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Underwater air valve assembly
4529333 Underwater air valve assembly
Patent Drawings:Drawing: 4529333-2    Drawing: 4529333-3    Drawing: 4529333-4    Drawing: 4529333-5    
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(4 images)

Inventor: Robinette
Date Issued: July 16, 1985
Application: 06/570,863
Filed: January 16, 1984
Inventors: Robinette; Lloyd T. (Gardena, CA)
Assignee:
Primary Examiner: Taylor; Dennis L.
Assistant Examiner:
Attorney Or Agent: Lynch; Matthew P.
U.S. Class: 405/186; 441/92; 441/96
Field Of Search: 405/86; 128/201.27; 128/202.14; 137/596.2; 441/92; 441/96; 441/108; 441/117; 441/118
International Class:
U.S Patent Documents: 3536071; 3898705; 4016616; 4211254; 4227521
Foreign Patent Documents: 2084881
Other References:









Abstract: An underwater air valve assembly which is to be connected to an air inflatable vest worn by a diver. The air valve assembly is located within a housing, which in turn, has a depth gauge and a pressure gauge mounted thereon. The housing is connected through a flexible hose to the air inflatable vest. A separate conduit extending from the pressurized air tank worn by the diver is located within the hose. The conduit is connected through a connecting conduit to a manually operated first valve, which when operated, will cause conducting of pressurized air from the conduit into the hose and hence into the inflatable vest. A second manually operated valve is mounted within the housing and when moved to the open position causes conducting of air from the hose to the ambient. A second valve assembly can also be utilized in conjunction with an oral inflation passage for the conducting of pressurized air orally into the hose and hence into the inflatable vest.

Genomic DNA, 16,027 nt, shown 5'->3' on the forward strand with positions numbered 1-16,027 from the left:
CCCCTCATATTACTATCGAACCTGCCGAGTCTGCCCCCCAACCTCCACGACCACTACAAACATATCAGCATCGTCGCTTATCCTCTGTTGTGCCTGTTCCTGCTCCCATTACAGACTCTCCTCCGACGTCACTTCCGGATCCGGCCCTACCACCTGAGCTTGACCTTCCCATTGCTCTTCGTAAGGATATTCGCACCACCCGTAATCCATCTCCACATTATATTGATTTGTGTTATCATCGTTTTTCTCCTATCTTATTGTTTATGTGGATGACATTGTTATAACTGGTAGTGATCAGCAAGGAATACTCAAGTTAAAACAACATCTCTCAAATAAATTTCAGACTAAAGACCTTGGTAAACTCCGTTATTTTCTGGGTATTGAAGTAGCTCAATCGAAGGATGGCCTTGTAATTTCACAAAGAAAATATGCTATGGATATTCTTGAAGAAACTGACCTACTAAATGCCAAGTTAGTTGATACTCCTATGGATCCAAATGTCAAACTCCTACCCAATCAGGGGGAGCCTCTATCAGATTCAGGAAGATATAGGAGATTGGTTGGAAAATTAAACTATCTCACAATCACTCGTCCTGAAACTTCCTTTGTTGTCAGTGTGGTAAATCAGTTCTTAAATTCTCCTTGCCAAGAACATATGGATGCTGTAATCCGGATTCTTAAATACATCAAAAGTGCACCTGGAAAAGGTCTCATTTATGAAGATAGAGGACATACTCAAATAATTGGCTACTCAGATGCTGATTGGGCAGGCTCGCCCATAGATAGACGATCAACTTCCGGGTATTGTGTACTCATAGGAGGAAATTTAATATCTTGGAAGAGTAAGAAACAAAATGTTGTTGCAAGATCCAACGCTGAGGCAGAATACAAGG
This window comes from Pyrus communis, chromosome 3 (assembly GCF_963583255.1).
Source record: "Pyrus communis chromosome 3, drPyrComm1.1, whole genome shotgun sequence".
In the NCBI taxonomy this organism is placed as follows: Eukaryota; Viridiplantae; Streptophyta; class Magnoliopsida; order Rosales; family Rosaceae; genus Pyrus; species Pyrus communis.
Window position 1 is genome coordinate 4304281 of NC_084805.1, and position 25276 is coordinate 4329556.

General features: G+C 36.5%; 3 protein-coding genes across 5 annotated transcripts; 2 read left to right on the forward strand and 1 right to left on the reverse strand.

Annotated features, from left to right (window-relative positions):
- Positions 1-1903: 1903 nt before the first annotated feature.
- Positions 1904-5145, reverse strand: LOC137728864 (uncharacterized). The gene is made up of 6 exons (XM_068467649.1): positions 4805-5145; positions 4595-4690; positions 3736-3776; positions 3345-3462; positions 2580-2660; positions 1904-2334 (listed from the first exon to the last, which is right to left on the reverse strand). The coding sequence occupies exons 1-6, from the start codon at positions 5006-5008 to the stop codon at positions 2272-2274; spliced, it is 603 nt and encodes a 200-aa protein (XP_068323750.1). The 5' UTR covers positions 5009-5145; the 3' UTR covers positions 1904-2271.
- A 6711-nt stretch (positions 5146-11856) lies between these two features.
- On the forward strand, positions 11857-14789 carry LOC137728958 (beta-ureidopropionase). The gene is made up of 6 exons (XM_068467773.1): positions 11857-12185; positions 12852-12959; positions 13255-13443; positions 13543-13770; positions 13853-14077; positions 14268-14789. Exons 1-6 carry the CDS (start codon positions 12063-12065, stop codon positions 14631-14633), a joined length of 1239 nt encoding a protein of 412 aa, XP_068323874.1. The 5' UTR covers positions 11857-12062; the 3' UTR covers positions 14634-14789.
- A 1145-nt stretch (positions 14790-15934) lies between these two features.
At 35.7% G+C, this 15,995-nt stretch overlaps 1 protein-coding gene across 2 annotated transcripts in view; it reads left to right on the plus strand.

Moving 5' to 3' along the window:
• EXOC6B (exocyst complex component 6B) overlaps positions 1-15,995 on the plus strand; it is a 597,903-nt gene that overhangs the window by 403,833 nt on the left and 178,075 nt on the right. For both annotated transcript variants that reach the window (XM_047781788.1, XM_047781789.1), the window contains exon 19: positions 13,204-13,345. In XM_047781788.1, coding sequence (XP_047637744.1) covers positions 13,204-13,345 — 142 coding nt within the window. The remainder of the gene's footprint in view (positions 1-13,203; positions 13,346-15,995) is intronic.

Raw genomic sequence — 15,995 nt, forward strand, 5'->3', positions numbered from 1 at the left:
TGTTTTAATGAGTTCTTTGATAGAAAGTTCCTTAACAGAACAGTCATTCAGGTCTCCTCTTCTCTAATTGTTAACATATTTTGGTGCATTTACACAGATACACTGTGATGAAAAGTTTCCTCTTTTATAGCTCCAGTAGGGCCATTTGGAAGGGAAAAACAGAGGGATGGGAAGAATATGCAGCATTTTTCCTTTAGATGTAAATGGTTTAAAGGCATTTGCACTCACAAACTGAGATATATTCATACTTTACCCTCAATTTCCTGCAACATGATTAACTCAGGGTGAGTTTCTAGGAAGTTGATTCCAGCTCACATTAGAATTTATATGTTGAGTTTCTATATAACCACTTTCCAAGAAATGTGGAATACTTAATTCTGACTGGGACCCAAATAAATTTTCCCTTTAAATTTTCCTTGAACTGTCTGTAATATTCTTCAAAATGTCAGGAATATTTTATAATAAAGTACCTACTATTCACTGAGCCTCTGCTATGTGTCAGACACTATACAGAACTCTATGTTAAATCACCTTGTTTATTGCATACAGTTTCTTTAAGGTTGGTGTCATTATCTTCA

Claim: What is claimed is:

1. An underwater air valve assembly comprising:

a housing, said housing having an internal chamber, a pressure gauge being attached to said housing;

a hose having an elongated enclosed chamber, said hose being attached to said housing, said elongated enclosed chamber connecting with said internal chamber;